The 19th Amendment, which was ratified 100 years ago today and provided women the right to vote, is worthy of celebration. It should, however, be viewed as an important milestone on a journey that continues today, rather than the arrival at a destination.
On Aug. 18, 1920, Tennessee became the last of the necessary 36 states to ratify the amendment, which had been passed by Congress the previous year. That event, which was greeted by celebratory marches in many parts of the country, often is portrayed as the conclusion of a century-long battle led by suffragettes Susan B. Anthony and Elizabeth Cady Stanton.
But many people overlooked by history books — including women of color — long had sought the rights this nation promised them. Black women such as Sojourner Truth and Ida B. Wells had campaigned for suffrage before the 19th Amendment. And civil rights leaders such as Fannie Lou Hamer continued the fight in the decades that followed.
That fight was necessary, because women’s suffrage was far from universal despite a constitutional amendment declaring it so. The repeal of the Chinese Exclusion Act in 1943, adoption of the Immigration and Nationality Act in 1952 and the Voting Rights Act of 1965 all played necessary roles in making the basic right of voting accessible for more Americans.
In Washington, some women had exercised that right until the Territorial Supreme Court in 1888 — one year before statehood — ruled that the legal term “citizen” really meant “male citizen.” But in 1910, Washington passed a state constitutional amendment extending women the right to vote. Prior to ratification of the 19th Amendment, 15 states had approved women’s suffrage, and another 12 allowed women to vote in presidential elections.
Yet in many locales, poll taxes, intimidation and other methods of vote suppression were common. Particularly in the Jim Crow South, people of color had their voting rights violated for a half-century after passage of the 19th Amendment.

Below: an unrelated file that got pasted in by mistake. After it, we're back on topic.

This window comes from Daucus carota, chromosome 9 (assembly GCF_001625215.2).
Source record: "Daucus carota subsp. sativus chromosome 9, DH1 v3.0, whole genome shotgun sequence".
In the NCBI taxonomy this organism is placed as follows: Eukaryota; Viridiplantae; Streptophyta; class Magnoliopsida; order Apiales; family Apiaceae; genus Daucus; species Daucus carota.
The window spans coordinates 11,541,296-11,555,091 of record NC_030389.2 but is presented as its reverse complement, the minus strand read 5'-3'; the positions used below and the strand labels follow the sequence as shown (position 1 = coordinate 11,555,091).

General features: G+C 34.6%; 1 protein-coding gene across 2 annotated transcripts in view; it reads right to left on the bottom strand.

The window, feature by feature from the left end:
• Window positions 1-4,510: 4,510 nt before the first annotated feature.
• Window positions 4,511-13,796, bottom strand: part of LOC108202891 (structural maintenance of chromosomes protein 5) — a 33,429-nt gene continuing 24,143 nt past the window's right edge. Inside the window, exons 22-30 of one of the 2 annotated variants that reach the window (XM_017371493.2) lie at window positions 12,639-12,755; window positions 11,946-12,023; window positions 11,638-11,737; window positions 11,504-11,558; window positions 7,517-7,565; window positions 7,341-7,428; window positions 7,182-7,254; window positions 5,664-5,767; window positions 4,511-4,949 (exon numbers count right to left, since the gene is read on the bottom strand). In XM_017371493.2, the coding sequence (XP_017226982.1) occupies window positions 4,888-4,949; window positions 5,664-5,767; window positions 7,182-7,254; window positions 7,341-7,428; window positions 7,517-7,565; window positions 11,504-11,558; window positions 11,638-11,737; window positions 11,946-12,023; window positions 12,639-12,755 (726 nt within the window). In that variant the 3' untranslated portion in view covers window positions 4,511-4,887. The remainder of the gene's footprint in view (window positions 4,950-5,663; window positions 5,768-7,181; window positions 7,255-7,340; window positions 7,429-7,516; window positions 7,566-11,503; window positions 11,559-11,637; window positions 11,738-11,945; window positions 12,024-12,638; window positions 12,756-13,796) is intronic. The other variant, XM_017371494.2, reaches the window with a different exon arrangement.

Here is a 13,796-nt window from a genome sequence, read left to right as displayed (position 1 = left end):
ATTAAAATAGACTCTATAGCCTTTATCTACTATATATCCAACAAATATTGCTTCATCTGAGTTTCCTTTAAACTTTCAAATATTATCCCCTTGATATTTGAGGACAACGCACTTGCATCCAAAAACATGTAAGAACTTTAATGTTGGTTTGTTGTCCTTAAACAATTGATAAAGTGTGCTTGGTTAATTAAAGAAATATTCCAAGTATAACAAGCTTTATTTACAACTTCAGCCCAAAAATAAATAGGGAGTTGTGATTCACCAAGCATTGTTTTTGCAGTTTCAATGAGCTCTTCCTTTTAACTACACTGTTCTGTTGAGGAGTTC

As Olympia-based historian Shauna Stevenson told The Columbian last month: “It was a long time until all women and all people gained voting rights. We can learn from what they went through. We’re commemorating this anniversary, but it was a long way to go and in some ways we are still working toward equality for all.”
Amid the complexity of the effort to pass women’s suffrage — including marches, picketing of the White House and hunger strikes — the amendment itself is elegantly simplistic: “The right of citizens of the United States to vote shall not be denied or abridged by the United States or by any State on account of sex. Congress shall have power to enforce this article by appropriate legislation.”
Those 39 words triggered a slow wave that eventually washed over American politics. Studies have estimated that 36 percent of eligible women voted in 1920; now, women typically have higher turnout rates than men.
Still, universal suffrage must not be taken for granted. In 2013, the Supreme Court removed a provision of the Voting Rights Act calling on jurisdictions with a demonstrated history of discrimination to obtain approval before changing voting laws, clearing the way for numerous suspect restrictions. Even today, the Trump administration is working to undermine the U.S. Postal Service and put up roadblocks to voting by mail.
Defending voting rights requires diligence from the public. The 19th Amendment was an important step, but it was not the end of the journey.